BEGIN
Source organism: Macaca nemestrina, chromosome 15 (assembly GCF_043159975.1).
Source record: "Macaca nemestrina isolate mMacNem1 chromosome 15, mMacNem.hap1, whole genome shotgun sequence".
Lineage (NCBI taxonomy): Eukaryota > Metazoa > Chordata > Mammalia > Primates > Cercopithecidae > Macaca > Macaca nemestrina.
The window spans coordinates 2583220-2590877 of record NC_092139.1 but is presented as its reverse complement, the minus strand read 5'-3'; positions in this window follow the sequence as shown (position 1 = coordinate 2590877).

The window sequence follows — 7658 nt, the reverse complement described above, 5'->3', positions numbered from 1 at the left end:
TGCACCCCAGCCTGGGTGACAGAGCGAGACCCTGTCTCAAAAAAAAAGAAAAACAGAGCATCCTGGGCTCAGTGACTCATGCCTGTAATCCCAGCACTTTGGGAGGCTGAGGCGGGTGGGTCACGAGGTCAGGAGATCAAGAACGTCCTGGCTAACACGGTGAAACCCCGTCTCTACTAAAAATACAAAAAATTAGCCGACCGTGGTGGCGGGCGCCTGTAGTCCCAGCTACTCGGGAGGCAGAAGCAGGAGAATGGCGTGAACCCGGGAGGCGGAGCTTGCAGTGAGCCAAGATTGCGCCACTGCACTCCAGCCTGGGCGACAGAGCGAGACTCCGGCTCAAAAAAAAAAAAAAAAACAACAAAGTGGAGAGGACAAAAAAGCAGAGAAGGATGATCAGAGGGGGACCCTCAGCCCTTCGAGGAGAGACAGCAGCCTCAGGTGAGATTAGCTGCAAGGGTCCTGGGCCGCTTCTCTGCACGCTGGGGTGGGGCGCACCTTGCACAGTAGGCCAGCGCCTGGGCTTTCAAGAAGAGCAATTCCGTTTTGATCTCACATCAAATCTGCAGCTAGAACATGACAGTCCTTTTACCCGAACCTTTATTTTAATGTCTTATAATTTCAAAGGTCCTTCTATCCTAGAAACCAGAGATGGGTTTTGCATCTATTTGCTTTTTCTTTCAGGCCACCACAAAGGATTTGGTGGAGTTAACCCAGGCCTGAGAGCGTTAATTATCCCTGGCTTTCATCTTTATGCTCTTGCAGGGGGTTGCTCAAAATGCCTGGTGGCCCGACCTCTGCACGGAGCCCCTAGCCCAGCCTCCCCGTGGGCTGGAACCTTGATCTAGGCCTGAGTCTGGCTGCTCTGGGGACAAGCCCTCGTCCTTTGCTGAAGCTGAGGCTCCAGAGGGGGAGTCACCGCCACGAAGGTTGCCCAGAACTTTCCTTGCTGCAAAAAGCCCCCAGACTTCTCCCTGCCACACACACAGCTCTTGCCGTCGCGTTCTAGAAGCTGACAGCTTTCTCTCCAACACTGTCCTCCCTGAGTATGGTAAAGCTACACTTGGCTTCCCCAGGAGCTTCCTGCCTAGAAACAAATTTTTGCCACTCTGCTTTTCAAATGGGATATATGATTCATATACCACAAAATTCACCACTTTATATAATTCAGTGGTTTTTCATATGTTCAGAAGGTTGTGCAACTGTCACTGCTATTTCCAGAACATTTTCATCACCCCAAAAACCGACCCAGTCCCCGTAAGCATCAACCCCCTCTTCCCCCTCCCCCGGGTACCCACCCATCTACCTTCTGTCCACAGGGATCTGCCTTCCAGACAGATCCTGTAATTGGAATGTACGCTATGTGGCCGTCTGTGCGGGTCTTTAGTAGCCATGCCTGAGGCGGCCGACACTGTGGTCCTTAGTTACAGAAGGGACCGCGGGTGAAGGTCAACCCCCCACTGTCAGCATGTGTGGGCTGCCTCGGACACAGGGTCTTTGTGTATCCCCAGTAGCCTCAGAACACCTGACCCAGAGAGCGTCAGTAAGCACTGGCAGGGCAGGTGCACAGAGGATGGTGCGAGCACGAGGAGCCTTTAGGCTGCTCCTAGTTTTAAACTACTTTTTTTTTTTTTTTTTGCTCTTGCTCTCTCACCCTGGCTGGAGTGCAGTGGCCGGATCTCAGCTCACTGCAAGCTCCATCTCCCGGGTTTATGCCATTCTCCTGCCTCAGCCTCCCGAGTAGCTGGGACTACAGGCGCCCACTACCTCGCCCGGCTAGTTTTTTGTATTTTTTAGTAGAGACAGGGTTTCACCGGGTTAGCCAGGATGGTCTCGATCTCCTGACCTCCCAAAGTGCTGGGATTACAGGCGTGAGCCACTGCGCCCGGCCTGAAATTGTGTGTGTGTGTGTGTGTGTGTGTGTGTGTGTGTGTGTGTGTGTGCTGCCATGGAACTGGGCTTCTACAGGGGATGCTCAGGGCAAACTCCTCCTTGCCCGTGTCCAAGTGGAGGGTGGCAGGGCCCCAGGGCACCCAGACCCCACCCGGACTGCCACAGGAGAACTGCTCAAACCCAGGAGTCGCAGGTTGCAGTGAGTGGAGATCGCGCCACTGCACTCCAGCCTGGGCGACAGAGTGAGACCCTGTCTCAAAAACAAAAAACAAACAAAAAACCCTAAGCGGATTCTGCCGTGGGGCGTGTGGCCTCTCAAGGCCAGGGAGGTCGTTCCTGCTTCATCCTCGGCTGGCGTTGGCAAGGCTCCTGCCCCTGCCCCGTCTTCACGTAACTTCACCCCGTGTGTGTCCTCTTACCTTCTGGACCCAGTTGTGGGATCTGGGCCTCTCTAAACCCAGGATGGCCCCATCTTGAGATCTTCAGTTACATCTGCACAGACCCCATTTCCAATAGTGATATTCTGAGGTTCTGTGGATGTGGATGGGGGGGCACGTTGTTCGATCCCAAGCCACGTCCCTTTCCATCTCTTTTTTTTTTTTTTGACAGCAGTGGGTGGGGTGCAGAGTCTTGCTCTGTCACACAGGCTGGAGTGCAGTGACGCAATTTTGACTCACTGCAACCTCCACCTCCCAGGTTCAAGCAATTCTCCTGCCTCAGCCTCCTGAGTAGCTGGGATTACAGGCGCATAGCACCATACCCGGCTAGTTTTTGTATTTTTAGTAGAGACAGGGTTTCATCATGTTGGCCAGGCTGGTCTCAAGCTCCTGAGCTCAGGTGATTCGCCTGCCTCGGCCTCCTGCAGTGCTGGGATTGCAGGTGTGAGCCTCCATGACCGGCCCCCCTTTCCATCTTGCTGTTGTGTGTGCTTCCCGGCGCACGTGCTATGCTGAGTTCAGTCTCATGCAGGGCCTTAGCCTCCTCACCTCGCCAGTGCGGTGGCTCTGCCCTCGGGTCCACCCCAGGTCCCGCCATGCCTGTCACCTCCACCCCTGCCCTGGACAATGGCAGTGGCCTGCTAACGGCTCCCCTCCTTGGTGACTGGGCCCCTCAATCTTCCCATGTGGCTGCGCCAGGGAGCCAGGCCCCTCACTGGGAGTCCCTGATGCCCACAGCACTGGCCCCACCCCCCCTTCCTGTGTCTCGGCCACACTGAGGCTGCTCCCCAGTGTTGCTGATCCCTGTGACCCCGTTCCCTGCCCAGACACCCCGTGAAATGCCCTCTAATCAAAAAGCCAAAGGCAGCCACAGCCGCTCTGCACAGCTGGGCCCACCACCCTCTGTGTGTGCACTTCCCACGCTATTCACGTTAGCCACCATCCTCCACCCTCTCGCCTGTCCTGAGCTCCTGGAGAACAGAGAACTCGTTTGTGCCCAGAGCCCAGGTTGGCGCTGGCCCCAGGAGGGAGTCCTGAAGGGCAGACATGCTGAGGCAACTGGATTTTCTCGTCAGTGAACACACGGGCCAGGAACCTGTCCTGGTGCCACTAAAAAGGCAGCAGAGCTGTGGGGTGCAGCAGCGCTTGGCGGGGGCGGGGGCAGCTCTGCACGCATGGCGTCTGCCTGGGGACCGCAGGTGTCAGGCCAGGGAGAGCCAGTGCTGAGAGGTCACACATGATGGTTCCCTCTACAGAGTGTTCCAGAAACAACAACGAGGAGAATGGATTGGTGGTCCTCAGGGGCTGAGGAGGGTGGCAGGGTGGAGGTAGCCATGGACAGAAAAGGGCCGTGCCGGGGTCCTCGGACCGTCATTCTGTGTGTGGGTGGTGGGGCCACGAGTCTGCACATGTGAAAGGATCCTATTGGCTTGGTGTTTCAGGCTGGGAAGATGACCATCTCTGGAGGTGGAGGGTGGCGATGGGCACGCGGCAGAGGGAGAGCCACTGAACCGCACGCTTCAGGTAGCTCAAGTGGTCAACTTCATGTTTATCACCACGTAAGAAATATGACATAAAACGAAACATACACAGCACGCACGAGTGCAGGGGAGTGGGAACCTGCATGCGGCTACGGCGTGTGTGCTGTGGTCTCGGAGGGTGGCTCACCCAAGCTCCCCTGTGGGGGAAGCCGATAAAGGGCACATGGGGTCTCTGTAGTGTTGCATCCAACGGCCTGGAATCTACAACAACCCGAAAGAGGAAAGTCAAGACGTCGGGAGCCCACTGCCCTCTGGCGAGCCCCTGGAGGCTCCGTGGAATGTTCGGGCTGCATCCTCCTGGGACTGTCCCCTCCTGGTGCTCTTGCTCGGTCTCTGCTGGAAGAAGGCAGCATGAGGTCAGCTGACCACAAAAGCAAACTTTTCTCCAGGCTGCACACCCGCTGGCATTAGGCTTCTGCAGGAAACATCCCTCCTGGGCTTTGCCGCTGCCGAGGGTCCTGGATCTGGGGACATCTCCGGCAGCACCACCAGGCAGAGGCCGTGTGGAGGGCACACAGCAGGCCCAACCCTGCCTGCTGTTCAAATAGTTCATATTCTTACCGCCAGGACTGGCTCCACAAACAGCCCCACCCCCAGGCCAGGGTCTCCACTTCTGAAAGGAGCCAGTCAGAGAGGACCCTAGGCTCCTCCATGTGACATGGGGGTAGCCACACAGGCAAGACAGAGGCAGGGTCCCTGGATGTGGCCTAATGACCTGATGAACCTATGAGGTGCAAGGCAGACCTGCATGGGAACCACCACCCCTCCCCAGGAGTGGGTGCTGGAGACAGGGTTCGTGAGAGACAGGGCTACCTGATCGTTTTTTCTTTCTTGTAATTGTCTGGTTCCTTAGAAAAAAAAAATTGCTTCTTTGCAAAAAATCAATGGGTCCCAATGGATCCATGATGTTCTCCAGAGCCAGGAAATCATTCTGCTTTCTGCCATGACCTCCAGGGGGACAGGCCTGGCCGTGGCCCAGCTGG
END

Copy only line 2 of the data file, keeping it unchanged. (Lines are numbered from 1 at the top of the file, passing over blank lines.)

Source record: "Macaca nemestrina isolate mMacNem1 chromosome 15, mMacNem.hap1, whole genome shotgun sequence".